One need look no further than the troubles currently being experienced by the retailers Marks & Spencer and Sainsbury's to understand just how difficult it can be to sustain growth. Not so long ago - although to those involved it must seem like a lifetime - both were among the most highly regarded companies in Britain, leading their sectors and winning plaudits for their managers. Now, they have not only been knocked off their perches - Sainsbury's slipping from first to third in the table of supermarket chains and M&S on the wrong end of a takeover bid - but it seems that the more they try to sort out their problems, the worse it gets.
Some might argue that these episodes stem from the particular circumstances of retailing, where customers are notoriously fickle and the line between success and failure is extremely fine. But that cannot really be true. In their heyday, both had fantastically loyal customers. The problem was that although the managements were rightly proud of this loyalty, with the benefit of hindsight they probably did not do enough to retain that loyalty once other companies started to smarten up their acts and to woo these customers.
Recent weeks have seen much analysis of the woes of these companies - from inside and out. But it is difficult to deny that the decline of each can at least partly be attributed to what actually goes on in the stores. In M&S, for example, just "popping in" for an item is almost impossible since it is extremely difficult to find your way around; while at Sainsbury's the presence of all that wonderful produce, complete with tips from Jamie Oliver on how to make a quick healthy meal out of it, counts for little if it takes an age to get it through the checkout. In other words, both seemed to have not cottoned on to the fact that these days everybody is in a rush (even if they have no reason to be).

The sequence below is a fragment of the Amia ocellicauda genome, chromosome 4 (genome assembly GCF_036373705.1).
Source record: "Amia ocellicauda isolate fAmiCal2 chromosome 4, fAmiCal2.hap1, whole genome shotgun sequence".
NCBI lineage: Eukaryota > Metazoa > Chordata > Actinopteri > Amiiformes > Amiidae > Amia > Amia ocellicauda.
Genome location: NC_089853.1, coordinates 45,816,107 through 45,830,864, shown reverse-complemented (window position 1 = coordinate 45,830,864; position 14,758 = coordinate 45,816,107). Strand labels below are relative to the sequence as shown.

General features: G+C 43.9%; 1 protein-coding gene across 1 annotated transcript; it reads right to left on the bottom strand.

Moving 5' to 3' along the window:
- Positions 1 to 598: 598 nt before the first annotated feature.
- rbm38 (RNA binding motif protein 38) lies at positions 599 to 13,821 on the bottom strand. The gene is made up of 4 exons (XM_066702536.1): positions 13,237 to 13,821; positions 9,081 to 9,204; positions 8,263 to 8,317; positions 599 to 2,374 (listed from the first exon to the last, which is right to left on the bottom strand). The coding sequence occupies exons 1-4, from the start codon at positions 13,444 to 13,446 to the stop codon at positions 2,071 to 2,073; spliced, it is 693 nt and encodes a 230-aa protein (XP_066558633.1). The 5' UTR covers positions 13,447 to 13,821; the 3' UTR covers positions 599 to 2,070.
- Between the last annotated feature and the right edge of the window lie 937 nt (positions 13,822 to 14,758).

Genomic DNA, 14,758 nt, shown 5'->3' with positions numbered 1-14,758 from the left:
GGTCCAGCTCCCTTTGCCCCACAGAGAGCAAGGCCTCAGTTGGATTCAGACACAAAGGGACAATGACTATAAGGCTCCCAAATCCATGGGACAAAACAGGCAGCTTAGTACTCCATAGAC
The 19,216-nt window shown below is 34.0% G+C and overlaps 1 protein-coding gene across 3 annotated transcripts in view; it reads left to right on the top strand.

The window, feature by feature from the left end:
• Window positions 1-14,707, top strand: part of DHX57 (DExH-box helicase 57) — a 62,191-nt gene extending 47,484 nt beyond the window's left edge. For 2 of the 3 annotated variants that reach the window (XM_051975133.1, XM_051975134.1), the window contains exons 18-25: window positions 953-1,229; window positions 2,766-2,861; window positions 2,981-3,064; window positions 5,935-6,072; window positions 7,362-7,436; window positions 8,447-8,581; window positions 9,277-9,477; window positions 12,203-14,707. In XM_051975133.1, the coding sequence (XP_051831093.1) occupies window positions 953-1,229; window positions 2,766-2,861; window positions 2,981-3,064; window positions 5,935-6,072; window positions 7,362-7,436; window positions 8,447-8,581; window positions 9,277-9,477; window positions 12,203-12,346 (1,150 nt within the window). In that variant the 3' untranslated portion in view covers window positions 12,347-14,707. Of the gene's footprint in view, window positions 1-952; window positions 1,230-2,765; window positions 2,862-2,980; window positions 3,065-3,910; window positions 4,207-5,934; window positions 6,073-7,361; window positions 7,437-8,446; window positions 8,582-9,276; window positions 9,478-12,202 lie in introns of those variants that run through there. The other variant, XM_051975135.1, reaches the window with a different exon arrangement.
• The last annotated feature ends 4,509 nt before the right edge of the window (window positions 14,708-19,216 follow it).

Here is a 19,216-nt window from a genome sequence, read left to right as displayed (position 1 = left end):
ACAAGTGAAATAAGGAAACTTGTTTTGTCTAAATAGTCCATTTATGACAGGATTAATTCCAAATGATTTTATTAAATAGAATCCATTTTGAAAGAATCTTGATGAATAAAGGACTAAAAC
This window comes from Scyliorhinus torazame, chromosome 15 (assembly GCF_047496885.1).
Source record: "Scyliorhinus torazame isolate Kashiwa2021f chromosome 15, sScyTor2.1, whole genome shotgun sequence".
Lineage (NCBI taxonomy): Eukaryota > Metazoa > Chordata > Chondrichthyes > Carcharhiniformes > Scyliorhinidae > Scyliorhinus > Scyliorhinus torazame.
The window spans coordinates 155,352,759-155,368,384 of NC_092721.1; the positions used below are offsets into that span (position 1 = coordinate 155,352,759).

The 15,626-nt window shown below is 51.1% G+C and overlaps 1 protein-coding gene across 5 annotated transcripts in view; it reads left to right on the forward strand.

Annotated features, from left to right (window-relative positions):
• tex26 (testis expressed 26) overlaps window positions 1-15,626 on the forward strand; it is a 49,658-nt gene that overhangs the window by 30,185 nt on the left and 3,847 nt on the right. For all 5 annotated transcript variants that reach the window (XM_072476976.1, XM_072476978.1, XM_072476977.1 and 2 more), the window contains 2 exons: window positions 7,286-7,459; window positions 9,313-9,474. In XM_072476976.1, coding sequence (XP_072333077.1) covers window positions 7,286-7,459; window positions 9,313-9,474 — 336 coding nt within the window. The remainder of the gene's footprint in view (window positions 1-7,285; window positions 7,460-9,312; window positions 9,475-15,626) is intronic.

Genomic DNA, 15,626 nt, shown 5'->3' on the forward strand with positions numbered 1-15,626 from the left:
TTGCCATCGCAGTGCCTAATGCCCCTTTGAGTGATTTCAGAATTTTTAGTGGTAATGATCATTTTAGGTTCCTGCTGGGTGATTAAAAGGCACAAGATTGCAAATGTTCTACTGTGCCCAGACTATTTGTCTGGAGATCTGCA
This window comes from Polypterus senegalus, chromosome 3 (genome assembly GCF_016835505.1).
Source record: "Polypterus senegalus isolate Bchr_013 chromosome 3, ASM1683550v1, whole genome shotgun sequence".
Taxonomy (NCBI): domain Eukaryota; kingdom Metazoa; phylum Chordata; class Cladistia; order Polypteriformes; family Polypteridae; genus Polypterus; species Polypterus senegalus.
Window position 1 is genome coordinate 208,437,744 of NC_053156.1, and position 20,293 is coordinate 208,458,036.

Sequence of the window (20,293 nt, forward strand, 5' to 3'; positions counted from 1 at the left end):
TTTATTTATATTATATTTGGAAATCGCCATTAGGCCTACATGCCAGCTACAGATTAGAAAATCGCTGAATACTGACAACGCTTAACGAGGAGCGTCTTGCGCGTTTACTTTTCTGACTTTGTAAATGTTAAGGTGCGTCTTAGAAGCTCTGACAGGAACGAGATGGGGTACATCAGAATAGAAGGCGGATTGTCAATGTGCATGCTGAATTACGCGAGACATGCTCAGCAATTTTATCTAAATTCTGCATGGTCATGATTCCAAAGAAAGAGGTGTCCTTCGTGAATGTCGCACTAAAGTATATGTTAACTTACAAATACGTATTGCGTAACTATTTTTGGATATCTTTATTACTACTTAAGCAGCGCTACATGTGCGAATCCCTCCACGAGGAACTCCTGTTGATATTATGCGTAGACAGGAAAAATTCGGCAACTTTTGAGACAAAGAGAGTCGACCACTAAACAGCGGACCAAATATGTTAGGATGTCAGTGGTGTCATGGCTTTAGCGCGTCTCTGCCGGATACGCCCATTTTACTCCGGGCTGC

Now, you can suggest that these are big companies and that that is why they lost touch with their customers. But you do not have to be big to forget this crucial part of running a business. It is well known that only about half of all small businesses survive for more than four years - and it is a good bet that a significant proportion of the half that fail do so because of some problem in this area.
It is a point worth bearing in mind at a time of year when much of the country is thinking of summer holidays. Owners of growing businesses always stress how they can never go on holiday - and that is largely true (at least until they are big enough for the founder to share the management). But when the sun is shining and there are other distractions, it is still possible to take your eye off the ball for a brief period and suddenly find yourself struggling to keep your business alive.
This is understandable. After all, we customers can be a tricky lot: rarely knowing what we want and even when we do frequently changing our minds. But satisfying our needs and - even more importantly - anticipating them is what being in business is all about. Nobody pretends it is easy slaving away to meet ever more stretching deadlines in return for little short-term reward, but this is the sort of thing that the successful business - large or small - does.
Which brings me to another company attracting a lot of attention at the moment: Virgin Group and, in particular, the prospect of its mobile phone business being floated on the stock market with a price tag of up to £1bn.
Views differ on the reasons for this development - opportunistic fund-raising, producing cash for Virgin founder Sir Richard Branson's other businesses, or whatever. What there is no argument over, though, is the Virgin brand's ability to keep itself in the spotlight.
Nor can there be much doubting of Sir Richard's zest for business. Though he has shrewd and tough managers running his various companies, Britain's best-known entrepreneur brings all these activities together under his own apparent enthusiasm for delighting his customers (apparently, one of the reasons for Virgin Mobile's success is that it enjoys a much lower customer churn rate than competitors) and confounding his rivals in equal measure. The fact that he can keep doing that long after the initial buzz must have gone - and long after he acquired enough wealth to sit back and enjoy it - is a lesson to all growing businesses.
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